The work of Beverly Seckinger, a professor at the UA's School of Theatre, Film and Television, has been screened in film festivals across the world.
However, for this year's Tucson Film and Music Festival (TFMF), she decided to do something a little different.
Although she is best known for short films that highlight lesbian, gay, bisexual and transgender issues—including the award-winning Laramie Inside Out, about the murder of Matthew Shepard and how it changed Seckinger's hometown of Laramie, Wyo.—she instead chose to submit a music video for the 2011 TFMF.
"Shine From the Valley" is the first music video Seckinger has ever submitted to a competition. The short video highlights the positive community response after the mass shooting on Jan. 8.
Seckinger explained that Mitzi Cowell, a musician and her friend, wrote the song "to celebrate Tucson's positive, loving, nonangry response" to the fatal events.
Seckinger collaborated with her students and local musicians to produce the video, which was mainly filmed at the DeGrazia Gallery in the Sun. The crew replicated the candlelight vigils and memorials that took place in the aftermath of the shooting; extras volunteered to help re-create the community gatherings.
"It was not fake," Seckinger said about the replicated memorials. "People felt something, as if it were real. It was prayerful, and people are continually grieving, as if it were still January."
Seckinger, who is also a musician, has worked with Cowell since the early '90s. The two have played in bands together, and Seckinger has used Cowell's music in other films.
"It's a unique opportunity to tie together my music community, filmmaking and teaching into one project," said Seckinger. "It's really great to work with the students outside class, too."
Cowell described the video production as a gathering of professional musicians who are all friends, and who "just wanted to do (the video) for a free movement of generosity."
She noted that the students played an important role in helping create what she envisioned. "It was really exciting to see young, bright people getting excited about my song," she said.
This is the first year in which Seckinger and Cowell have submitted a film to the Tucson Film and Music Festival. The world premiere of the "Shine From the Valley" music video will take place during a showing of short films at 2 p.m., Sunday, Oct. 9, at the Century El Con 20.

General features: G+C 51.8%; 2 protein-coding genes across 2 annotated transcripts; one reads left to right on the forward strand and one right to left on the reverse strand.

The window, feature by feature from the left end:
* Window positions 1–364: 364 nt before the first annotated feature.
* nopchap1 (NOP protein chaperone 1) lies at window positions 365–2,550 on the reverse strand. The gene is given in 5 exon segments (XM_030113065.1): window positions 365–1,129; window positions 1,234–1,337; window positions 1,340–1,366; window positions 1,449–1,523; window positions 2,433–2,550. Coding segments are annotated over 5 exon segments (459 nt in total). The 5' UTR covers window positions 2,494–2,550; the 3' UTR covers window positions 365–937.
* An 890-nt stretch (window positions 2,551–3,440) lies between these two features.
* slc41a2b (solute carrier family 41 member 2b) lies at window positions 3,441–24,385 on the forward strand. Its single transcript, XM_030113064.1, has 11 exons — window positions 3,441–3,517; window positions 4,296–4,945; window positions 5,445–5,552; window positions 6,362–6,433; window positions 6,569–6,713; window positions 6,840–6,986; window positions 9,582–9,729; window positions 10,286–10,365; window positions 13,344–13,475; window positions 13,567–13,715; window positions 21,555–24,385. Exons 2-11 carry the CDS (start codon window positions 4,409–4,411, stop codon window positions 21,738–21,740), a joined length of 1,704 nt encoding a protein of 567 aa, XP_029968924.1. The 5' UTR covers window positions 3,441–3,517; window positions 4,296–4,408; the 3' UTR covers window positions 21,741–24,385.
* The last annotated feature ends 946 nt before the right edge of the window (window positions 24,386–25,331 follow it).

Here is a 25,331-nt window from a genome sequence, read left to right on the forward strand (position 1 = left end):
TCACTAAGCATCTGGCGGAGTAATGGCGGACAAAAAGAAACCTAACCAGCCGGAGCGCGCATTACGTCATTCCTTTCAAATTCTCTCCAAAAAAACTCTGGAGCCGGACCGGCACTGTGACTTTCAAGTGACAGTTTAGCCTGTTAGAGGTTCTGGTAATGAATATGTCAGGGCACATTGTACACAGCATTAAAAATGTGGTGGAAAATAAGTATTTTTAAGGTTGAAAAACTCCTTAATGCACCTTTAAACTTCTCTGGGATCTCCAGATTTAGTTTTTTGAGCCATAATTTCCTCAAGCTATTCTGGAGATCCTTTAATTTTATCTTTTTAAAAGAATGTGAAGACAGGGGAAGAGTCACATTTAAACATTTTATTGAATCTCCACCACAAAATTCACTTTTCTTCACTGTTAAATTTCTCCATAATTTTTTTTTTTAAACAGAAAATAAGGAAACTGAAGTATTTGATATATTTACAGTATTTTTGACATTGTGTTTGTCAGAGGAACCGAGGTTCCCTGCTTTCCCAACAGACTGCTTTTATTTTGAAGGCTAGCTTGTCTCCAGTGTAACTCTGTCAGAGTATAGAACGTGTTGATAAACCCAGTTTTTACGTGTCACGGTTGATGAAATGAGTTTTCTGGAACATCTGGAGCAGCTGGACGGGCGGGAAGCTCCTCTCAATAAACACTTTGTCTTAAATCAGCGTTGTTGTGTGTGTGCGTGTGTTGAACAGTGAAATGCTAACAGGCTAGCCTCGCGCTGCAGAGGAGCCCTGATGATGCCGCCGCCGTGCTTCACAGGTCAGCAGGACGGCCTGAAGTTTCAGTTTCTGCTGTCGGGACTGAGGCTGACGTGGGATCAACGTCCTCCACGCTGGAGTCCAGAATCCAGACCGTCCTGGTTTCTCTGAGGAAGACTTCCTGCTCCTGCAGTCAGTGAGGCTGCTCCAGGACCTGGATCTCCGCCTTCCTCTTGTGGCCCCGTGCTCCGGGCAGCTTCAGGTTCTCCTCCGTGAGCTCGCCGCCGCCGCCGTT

Now back for its seventh year, the Tucson Film and Music Festival features an impressive variety of music-related films, including shorts, narratives, music videos and documentaries.
This year, the festival is giving a "special nod" to films that have a connection to the Southwest, such as Kumaré, which was largely filmed in the Phoenix and Tucson area. It won an award at the 2011 South by Southwest festival.
"Tucson is a music town," said festival director Michael Toubassi. "It's a perfect audience, because we have so many great musicians here."
The noncompetitive festival features both international and local films, with several world and Southwest premieres. The highly anticipated Southwest premiere of the documentary Better Than Something: Jay Reatard will be screened on Friday, Oct. 7, at the Rialto Theatre.
"If you don't know who he is ... well, you should know. If you already know who he is, you'll love the film," Toubassi said about controversial garage-rock icon Jay Reatard.
The festival will also host musical performances. Fish Karma, Al Perry with Skip Heller, and Ghiant are performing at The Hut on Saturday night, with The Pork Torta playing on Sunday. Admission is $5 each night.
Although past festivals have included more musical performances, Toubassi wanted to put an emphasis on films this year, he said.
The Century El Con 20 will be the venue for most of the screenings. Also, local-favorite coffee shop Café Passé is the headquarters for the film festival. Interested filmgoers can find festival programs and information there.